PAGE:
Japanese Prime Minister Shinzo Abe will end what has been a roller-coaster year on a high, with steadying support ratings on the back of a resounding snap-election victory.
Mr Abe, 63, has led Japan since December 2012. And he could be in power until October 2021, when the next general election is due, if he survives an internal Liberal Democratic Party (LDP) leadership vote next September as widely expected.
LDP rules were changed early this year to allow leaders a third consecutive three-year term, paving the way for Mr Abe to become Japan's longest-serving prime minister in June 2019.
Such a rosy ending had looked unlikely at one point, as Mr Abe was ensnared in two cronyism scandals that plunged his once Teflon-like ratings to below 30 per cent - which some analysts term the "death zone".
The scandals also shot the archaic term sontaku into the national vocabulary. One of the year's top buzzwords, it refers to a situation in which a subordinate takes pre-emptive action in surmising the wishes of his bosses.
As Mr Abe has categorically denied his personal involvement, opposition lawmakers have accused him of being evasive and opaque.
The first scandal involved a sweetheart land deal in Osaka for the stridently right-wing education group Moritomo Gakuen.
The national audit watchdog said last month there was "no basis" for the hefty discount given to Moritomo Gakuen for the public land.
The other involved allegations that Mr Abe's close friend, Mr Kotaro Kake, of education group Kake Gakuen, was given preferential treatment in the award of a tender for a new veterinary school.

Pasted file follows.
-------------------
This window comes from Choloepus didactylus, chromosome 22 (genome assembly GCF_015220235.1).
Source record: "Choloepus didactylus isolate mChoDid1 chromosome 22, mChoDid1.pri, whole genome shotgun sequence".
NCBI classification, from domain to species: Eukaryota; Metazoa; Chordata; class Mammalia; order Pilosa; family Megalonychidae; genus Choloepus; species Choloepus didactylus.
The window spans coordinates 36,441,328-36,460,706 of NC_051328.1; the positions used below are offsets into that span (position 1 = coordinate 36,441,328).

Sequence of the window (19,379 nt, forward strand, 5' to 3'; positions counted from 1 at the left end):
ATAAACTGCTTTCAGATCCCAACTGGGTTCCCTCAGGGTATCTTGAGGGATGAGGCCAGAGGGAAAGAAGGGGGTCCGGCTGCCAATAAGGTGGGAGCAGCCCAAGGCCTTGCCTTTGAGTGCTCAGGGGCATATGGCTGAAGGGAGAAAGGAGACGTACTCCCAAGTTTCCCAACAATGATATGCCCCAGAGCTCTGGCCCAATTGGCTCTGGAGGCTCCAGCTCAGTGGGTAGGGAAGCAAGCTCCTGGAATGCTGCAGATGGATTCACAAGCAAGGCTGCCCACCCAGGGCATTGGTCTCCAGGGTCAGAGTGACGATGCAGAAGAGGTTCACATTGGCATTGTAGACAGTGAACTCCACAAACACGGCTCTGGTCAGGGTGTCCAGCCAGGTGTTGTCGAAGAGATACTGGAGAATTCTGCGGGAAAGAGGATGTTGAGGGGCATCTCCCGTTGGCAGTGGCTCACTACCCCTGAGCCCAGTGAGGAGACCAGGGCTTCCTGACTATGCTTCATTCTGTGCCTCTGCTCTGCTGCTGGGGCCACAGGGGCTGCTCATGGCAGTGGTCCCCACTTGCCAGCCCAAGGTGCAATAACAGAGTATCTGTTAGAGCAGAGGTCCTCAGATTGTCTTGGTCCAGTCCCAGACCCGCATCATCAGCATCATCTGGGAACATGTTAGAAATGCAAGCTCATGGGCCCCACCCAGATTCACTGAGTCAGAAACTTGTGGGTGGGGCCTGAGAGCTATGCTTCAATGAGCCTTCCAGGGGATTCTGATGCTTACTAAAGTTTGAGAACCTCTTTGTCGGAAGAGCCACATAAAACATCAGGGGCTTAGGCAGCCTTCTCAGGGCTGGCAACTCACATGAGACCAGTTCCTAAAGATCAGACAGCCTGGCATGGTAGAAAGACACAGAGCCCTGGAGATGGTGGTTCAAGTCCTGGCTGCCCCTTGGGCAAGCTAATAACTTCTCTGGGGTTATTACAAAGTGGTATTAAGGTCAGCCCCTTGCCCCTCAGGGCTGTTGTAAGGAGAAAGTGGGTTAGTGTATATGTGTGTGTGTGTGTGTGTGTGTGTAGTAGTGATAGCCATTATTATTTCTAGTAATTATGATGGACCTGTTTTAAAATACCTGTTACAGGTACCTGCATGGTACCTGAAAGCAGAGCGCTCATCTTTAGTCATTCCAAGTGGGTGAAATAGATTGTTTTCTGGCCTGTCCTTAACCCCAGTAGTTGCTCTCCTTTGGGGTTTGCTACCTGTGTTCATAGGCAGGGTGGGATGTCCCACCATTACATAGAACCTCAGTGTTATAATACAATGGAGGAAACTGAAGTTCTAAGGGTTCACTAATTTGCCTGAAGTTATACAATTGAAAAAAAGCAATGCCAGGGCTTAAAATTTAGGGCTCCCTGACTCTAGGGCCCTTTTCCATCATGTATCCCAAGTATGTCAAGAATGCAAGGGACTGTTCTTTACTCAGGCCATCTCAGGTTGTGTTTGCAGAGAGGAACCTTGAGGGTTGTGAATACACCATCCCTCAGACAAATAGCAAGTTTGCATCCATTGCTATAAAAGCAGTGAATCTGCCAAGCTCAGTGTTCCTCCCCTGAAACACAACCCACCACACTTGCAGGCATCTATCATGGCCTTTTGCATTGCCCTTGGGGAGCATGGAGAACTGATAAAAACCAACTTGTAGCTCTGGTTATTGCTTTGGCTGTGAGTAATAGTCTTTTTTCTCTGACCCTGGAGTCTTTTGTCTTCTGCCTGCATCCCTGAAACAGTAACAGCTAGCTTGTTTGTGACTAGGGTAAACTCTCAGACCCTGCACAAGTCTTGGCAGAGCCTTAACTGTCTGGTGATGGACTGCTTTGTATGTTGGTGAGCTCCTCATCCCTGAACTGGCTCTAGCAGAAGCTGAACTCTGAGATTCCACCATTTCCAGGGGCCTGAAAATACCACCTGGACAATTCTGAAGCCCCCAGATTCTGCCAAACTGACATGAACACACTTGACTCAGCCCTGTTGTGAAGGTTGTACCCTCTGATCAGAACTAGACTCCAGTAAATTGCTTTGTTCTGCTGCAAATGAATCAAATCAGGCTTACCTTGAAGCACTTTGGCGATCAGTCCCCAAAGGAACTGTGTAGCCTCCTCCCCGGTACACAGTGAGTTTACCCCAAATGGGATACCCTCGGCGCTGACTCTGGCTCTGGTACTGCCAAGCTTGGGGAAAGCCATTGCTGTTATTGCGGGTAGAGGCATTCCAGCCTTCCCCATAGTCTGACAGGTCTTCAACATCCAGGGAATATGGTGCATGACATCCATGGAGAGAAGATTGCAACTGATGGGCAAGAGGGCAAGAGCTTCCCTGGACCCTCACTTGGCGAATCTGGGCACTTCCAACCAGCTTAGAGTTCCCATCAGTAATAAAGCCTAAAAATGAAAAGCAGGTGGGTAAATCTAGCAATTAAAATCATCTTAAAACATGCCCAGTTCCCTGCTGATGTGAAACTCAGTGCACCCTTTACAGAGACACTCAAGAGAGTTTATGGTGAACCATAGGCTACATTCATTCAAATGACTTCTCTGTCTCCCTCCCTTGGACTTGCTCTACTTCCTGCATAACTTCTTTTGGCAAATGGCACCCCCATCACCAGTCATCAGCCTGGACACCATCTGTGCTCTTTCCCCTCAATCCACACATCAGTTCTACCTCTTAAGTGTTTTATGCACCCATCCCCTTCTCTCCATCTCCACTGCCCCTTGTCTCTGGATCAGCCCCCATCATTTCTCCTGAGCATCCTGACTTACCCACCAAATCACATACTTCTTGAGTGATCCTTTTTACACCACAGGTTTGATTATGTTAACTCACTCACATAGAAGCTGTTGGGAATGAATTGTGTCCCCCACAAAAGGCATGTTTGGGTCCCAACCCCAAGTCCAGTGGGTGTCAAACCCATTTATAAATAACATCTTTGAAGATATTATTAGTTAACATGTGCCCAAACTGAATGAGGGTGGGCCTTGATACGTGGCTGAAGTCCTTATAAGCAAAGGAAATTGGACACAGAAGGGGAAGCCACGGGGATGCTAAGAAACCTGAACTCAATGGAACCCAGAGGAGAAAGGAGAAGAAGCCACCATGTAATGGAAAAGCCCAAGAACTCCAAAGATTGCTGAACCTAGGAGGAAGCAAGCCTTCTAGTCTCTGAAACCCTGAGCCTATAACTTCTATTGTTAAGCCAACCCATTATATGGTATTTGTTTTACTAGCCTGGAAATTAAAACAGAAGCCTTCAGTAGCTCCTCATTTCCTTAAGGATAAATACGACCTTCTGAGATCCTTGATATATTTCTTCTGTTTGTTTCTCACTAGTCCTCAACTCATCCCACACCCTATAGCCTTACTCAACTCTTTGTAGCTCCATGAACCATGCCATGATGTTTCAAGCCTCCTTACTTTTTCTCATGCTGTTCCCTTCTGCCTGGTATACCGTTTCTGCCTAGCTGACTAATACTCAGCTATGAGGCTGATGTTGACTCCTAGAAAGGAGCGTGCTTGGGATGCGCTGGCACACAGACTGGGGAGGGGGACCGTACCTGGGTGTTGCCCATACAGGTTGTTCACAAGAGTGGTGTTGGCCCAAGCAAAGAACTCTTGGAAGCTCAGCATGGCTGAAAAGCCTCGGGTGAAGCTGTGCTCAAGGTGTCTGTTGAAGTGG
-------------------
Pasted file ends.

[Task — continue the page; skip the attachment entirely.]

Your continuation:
Nonetheless, a Cabinet reshuffle in August jump-started a recovery in his support, prompting Mr Abe's gambit to call a snap election on Oct 22 - more than a year ahead of schedule, and in a year of political shocks in democracies around the world.
In the end, Japan voted for the status quo. The LDP won handsomely in the face of a disjointed opposition. With coalition partner Komeito, it now controls more than two-thirds of the Parliament.
"Mr Abe won as a result of voters' negative choice. It is hard to say that he is positively trusted by most of the voters," University of Tokyo political scientist Yu Uchiyama said.
While one in two professes support for the Cabinet, Dr Uchiyama said Mr Abe faces risks if his trademark Abenomics mix of economic policies loses steam, or if he overplays his hand in the divisive push towards constitutional revision.
Some within the LDP had been unhappy with the proposals on the pacifist Article 9, and Mr Abe admitted last week to having had "a tough time".
Looking ahead to 2020, when Tokyo hosts the Olympics, he said: "I want that year to mark a significant rebirth of Japan.
"With it comes a rise in expectations for a new era and this, I believe, will necessitate us discussing the Constitution, or the way our nation should be."